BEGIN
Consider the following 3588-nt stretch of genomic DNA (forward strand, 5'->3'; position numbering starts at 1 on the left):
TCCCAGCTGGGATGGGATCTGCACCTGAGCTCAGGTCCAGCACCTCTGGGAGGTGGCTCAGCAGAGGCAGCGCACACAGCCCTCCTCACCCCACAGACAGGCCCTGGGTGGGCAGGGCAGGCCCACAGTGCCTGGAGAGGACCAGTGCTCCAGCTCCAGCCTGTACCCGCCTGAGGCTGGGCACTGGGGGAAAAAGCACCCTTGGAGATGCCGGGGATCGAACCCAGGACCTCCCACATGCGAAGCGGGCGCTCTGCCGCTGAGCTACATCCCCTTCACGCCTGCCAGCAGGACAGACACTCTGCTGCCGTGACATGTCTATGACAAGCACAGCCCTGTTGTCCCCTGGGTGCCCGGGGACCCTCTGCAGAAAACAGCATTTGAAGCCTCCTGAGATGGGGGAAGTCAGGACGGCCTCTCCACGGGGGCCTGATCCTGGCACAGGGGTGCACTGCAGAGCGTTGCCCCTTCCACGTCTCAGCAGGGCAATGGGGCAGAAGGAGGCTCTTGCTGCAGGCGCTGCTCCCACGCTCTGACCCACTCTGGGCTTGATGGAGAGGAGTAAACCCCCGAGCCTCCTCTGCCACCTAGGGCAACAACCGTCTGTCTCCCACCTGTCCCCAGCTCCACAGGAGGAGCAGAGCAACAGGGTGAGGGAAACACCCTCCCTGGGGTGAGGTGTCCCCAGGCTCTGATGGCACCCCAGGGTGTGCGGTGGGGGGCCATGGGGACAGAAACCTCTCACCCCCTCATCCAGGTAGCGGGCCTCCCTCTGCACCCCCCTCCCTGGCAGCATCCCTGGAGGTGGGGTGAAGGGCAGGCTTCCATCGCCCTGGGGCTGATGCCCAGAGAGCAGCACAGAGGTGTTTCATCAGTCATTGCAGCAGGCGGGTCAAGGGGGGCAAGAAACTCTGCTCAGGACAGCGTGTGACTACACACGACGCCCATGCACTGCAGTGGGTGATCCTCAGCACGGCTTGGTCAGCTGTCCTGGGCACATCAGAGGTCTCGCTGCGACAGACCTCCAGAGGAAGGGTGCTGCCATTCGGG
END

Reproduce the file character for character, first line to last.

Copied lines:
Consider the following 3588-nt stretch of genomic DNA (forward strand, 5'->3'; position numbering starts at 1 on the left):
TCCCAGCTGGGATGGGATCTGCACCTGAGCTCAGGTCCAGCACCTCTGGGAGGTGGCTCAGCAGAGGCAGCGCACACAGCCCTCCTCACCCCACAGACAGGCCCTGGGTGGGCAGGGCAGGCCCACAGTGCCTGGAGAGGACCAGTGCTCCAGCTCCAGCCTGTACCCGCCTGAGGCTGGGCACTGGGGGAAAAAGCACCCTTGGAGATGCCGGGGATCGAACCCAGGACCTCCCACATGCGAAGCGGGCGCTCTGCCGCTGAGCTACATCCCCTTCACGCCTGCCAGCAGGACAGACACTCTGCTGCCGTGACATGTCTATGACAAGCACAGCCCTGTTGTCCCCTGGGTGCCCGGGGACCCTCTGCAGAAAACAGCATTTGAAGCCTCCTGAGATGGGGGAAGTCAGGACGGCCTCTCCACGGGGGCCTGATCCTGGCACAGGGGTGCACTGCAGAGCGTTGCCCCTTCCACGTCTCAGCAGGGCAATGGGGCAGAAGGAGGCTCTTGCTGCAGGCGCTGCTCCCACGCTCTGACCCACTCTGGGCTTGATGGAGAGGAGTAAACCCCCGAGCCTCCTCTGCCACCTAGGGCAACAACCGTCTGTCTCCCACCTGTCCCCAGCTCCACAGGAGGAGCAGAGCAACAGGGTGAGGGAAACACCCTCCCTGGGGTGAGGTGTCCCCAGGCTCTGATGGCACCCCAGGGTGTGCGGTGGGGGGCCATGGGGACAGAAACCTCTCACCCCCTCATCCAGGTAGCGGGCCTCCCTCTGCACCCCCCTCCCTGGCAGCATCCCTGGAGGTGGGGTGAAGGGCAGGCTTCCATCGCCCTGGGGCTGATGCCCAGAGAGCAGCACAGAGGTGTTTCATCAGTCATTGCAGCAGGCGGGTCAAGGGGGGCAAGAAACTCTGCTCAGGACAGCGTGTGACTACACACGACGCCCATGCACTGCAGTGGGTGATCCTCAGCACGGCTTGGTCAGCTGTCCTGGGCACATCAGAGGTCTCGCTGCGACAGACCTCCAGAGGAAGGGTGCTGCCATTCGGG